Preparing for higher mortgage rates

calculating higher mortgage ratesIf you’re in the market for a new home, you’re probably sweating the headlines. The price of homes is rising, and higher mortgage rates are looming. You’ve read Statistics Canada’s report that national household debt is at a record high. You’ve heard warnings from the Bank of Canada that high consumer debt and imbalances in the housing market are making Canada’s financial system vulnerable. But amid the doom and gloom there’s some good news – housing affordability improved in the third quarter of 2014, according to RBC Economics’ latest Housing Trends and Affordability Report.

“Owning a home was a bit easier in Q3 thanks to rising household incomes, low and steady interest rates and cheaper utility costs in many parts of the country,” says Craig Wright, senior vice-president and chief economist, RBC. “With home resales sitting close to the highest levels since early 2010, the overall tone of Canada’s housing market is quite solid at this stage.”

RBC’s housing affordability index captures the proportion of pre-tax household income required to own and operate a home at current market value. The greater the measure, the worse the affordability. For example, a measure of 50 per cent means owning a home – including mortgage payments, utilities and property taxes – will eat up 50 per cent of a typical household’s pre-tax income.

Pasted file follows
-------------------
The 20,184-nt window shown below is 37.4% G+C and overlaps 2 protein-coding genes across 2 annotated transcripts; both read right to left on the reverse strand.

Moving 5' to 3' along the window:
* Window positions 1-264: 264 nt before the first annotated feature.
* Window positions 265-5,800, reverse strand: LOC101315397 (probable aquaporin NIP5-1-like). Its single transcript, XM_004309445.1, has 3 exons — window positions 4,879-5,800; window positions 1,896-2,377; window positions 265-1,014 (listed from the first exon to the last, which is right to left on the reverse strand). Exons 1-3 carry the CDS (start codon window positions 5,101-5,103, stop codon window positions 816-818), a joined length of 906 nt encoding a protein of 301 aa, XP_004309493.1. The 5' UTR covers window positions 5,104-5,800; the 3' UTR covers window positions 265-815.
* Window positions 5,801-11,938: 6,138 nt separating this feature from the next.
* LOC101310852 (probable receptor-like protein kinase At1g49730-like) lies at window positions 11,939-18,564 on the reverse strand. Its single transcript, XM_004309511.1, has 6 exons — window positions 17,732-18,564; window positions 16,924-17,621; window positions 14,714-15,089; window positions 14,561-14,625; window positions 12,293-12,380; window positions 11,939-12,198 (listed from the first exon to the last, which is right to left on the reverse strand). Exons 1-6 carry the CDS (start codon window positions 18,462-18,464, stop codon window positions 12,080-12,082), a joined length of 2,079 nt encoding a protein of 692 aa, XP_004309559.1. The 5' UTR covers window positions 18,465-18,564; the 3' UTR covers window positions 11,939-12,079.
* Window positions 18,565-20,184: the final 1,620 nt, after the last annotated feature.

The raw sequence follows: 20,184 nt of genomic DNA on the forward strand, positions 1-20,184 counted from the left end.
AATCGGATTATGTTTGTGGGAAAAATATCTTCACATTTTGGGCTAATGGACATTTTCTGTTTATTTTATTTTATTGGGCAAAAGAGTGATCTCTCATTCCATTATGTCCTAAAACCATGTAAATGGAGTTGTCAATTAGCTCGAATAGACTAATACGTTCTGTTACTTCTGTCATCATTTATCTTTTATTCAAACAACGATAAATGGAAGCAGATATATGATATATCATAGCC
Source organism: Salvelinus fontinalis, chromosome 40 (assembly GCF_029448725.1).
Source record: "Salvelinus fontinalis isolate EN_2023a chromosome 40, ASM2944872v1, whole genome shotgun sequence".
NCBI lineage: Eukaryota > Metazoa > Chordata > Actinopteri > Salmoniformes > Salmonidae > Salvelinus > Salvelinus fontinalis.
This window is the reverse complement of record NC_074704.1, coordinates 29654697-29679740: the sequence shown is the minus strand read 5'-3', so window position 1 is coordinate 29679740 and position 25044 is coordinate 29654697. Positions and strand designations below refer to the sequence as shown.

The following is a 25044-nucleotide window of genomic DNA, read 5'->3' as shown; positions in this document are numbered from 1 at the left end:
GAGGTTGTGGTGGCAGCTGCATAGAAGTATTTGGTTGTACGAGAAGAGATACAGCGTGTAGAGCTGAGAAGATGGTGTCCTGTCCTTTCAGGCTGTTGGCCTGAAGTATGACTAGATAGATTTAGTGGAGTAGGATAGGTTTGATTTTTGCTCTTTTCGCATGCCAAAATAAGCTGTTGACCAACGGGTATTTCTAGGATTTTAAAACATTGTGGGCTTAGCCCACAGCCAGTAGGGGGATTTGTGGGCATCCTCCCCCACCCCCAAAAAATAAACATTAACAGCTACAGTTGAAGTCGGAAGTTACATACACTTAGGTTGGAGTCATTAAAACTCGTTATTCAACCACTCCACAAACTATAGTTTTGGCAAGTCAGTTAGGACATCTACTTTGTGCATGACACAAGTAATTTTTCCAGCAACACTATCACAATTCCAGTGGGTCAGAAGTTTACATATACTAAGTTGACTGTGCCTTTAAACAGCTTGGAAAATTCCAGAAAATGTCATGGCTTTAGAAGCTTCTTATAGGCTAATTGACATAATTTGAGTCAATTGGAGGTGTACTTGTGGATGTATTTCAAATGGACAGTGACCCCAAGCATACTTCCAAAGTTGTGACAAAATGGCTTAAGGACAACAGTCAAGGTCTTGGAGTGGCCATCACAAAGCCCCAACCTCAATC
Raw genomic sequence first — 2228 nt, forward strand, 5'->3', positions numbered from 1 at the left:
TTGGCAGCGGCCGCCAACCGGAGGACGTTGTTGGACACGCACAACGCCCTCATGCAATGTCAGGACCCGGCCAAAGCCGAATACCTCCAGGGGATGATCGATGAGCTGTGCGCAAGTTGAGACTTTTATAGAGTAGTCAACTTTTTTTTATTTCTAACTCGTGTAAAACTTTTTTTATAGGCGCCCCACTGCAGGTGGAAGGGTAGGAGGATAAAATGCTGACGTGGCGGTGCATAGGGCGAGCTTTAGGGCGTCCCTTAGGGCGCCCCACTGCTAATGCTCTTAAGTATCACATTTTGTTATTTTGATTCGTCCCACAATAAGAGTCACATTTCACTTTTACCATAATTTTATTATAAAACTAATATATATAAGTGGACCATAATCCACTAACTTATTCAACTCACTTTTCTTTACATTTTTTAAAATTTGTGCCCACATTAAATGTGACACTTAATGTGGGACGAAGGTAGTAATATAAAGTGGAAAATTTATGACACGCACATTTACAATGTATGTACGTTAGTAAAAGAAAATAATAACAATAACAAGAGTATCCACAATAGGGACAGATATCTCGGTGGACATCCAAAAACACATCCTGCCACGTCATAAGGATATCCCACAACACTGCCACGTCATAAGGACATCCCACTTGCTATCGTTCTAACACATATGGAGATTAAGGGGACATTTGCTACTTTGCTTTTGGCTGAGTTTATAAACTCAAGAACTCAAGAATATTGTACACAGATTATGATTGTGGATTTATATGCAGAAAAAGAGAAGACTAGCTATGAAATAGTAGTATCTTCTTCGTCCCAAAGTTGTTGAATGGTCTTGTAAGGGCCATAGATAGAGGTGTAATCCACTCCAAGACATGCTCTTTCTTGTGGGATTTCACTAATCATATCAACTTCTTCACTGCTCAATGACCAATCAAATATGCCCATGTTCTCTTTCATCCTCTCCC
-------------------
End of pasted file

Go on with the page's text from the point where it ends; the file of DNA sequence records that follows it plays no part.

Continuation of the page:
National affordability in the third quarter fell by 0.2 percentage points to 47.8 per cent for two-storey homes and by 0.3 percentage points to 27.1 per cent for condo apartments.

To put these numbers in perspective, when you’re applying for a mortgage, lenders add up your housing costs and calculate what percentage they are of your gross monthly income, known as your Gross Debt Service ratio (GDS). According to Canada Mortgage and Housing Corp., your GDS should be 32 per cent or less of your pre-tax household monthly income. And with affordability coming in at 27.1 per cent for condos, they’re a great choice.

“A trend that jumped out … was a further broad improvement in affordability of condos where a strong majority of markets across Canada saw the measure for the segment fall,” Wright notes. “Condos no doubt continue to be the more affordable ownership option in every market.”

RBC attributes the booming housing market to declines in fixed mortgage rates earlier this year, but predicts higher mortgage rates to have a dampening effect on the market in 2015, “with expectations that the Bank of Canada will raise its overnight rate mid-year and longer-term rates will rise well before that.”

So, what can you do to insulate yourself from the looming threat of higher mortgage rates?

Simple, start planning for it – now. Stress-test your mortgage against a higher rate before you commit to your home purchase. Sure, you may be able to afford your dream home at today’s mortgage interest rate of 2.99 per cent, but in five years when it’s time to renew at 5.99 per cent (or whatever the number is at that time), will you still be able to make those payments?

Consult a financial advisor to help you determine what will work within your budget. With a clear view of the big picture, it’s easier to plan ahead, and purchase a property with confidence.

Buying a home is hugely rewarding, providing you’re prepared. Do your homework well in advance, and come mortgage renewal time and those Bank of Canada rate announcements, you won’t break a sweat.


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